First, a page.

2019 (Anesthetize Productions)
“Sweetheart Grips” is the second studio album by French prog band Nine Skies. The title refers to the use of soldiers in World War II to place a photo of their loved ones on the butt of their pistols. This gives the album a beautiful, evocative title, but behind that lies the true concept of this twelve-song double album. “Sweetheart Grips” is about a young soldier who suffers from post-traumatic stress disorder. The question comes to surface of course whether the album is not heavy, very heavy.
Well, there are enough fresh moments in this neo-prog to counterbalance the dark passages of this album. These dark passages occur largely during the singing and recitation of some poems from a distant past. There are also some sound fragments added here and there, such as in opener Vestige in which, in addition to some war sounds, we are also confronted with a crying woman. In the ensuing Burn My Brain, the beautiful voice of the then new singer Alienor Favier is heard where she vocally adapts a poem by Lord Byron. The song is excellent neo-prog towards Marillion with great guest contributions from Graig Blundell (Steven Wilson, Steve Hackett, Frost) on drums and Clive Nolan (Pendragon, Arena) on keys.
On this album, variety trumps. While the privately sung Catharsis (Part II) by Eric Bouillette is a beautifully rumbling song with a lot of acoustic guitar and atmospheric keyboard playing, The Thought Traider is a heavy song with fierce Tracy Hitchings-like vocals and a jewel of a guitar solo from the fingers of Bouillette. The dark Alone (Sweethearts Grips Intro) is very different in atmosphere. It is based on a poem by Edgar Allan Poe and has beautiful piano playing by Alexandre Lamia. The last part of the song shows that Nine Skies really knows how to play excellent symfo. By the way, I was sitting upside down in my chair when I first heard the song because the poem that is recited there was also used by the band I used to play in. The first CD closes with the beautifully sung title track by Riccardo Romano (RanestRane). It is an emotionally epic that in turn has a large part in the kaleidoscopic character of the whole.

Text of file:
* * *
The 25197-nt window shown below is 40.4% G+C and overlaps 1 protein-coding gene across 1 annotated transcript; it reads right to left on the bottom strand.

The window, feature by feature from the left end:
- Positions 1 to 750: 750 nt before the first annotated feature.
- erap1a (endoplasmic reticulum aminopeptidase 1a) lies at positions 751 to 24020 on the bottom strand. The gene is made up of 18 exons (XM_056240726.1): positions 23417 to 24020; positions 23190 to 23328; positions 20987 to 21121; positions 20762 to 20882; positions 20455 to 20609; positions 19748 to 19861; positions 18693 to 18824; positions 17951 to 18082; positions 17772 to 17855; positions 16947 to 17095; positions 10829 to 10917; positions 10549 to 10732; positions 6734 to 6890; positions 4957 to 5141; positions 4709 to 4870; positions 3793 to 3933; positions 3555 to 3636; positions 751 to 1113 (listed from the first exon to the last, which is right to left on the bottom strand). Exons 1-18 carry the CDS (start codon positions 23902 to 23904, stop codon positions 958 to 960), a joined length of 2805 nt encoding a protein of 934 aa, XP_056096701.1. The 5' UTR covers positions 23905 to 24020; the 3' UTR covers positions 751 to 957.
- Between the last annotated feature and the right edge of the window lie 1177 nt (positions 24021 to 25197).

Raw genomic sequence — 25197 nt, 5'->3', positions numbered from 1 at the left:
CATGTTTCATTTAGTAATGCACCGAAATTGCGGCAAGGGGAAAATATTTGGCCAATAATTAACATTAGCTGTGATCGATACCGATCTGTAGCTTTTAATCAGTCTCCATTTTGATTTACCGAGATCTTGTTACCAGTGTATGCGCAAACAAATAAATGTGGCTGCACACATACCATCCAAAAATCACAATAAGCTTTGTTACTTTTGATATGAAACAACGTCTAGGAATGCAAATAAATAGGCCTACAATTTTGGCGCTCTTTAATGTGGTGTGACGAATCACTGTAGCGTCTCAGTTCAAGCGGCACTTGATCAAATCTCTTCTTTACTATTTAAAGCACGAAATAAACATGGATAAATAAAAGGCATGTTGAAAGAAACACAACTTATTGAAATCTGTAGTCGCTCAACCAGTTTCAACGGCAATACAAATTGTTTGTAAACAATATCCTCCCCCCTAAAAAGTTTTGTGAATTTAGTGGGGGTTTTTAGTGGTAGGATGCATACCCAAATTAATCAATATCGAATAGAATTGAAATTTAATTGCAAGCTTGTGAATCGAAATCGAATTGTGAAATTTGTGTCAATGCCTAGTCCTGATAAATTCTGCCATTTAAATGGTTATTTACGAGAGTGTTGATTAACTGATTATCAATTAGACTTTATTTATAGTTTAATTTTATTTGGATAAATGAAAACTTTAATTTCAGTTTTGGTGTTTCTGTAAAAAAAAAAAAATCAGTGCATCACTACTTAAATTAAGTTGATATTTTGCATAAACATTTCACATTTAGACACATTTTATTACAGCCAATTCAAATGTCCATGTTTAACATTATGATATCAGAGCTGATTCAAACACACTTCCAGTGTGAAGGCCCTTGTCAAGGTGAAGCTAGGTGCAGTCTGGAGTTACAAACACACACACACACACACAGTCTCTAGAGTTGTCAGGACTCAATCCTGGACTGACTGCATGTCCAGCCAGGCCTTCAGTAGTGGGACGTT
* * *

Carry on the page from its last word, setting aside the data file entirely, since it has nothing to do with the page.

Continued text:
“Sweetheart Grips” is with discs of 36 and 30 minutes respectively the shortest double CD I know. Fortunately, Cd2 continues the line of the first disc effortlessly. There are again strong guest contributions where it should be noted that the keyboard playing of Pat Sanders (Drifting Sun) in Soldiers Of Shame is more than sublime. That the variation on this disc is also good is evident from the nice sax in Somewhere Inside Mankind. The air always vibrates a bit when the organic instrument emits its sounds. A special song on this CD is Tyrant Or Nothing where the acoustic guitar and the fantastic bass work of Bernard Hery get all the points. Hery’s playing on the entire album is a feast anyway. I’m used to a lot but Hery is top of my list. Hear him excel in the instrumental Flowers of Pain. Incomparably beautiful. The album closes with the again instrumental Isolation. The violin in it contributes enormously to the sinister atmosphere that the band wants to create here. The still tones of the piano at the end are so penetrating that you are at least flattened.
“Sweetheart Grips” may consist of two short CDs, but the music that the French band plays here keeps you in its grip for 67 minutes. Forbidden to knock off.
© Dick van der Heijde 2022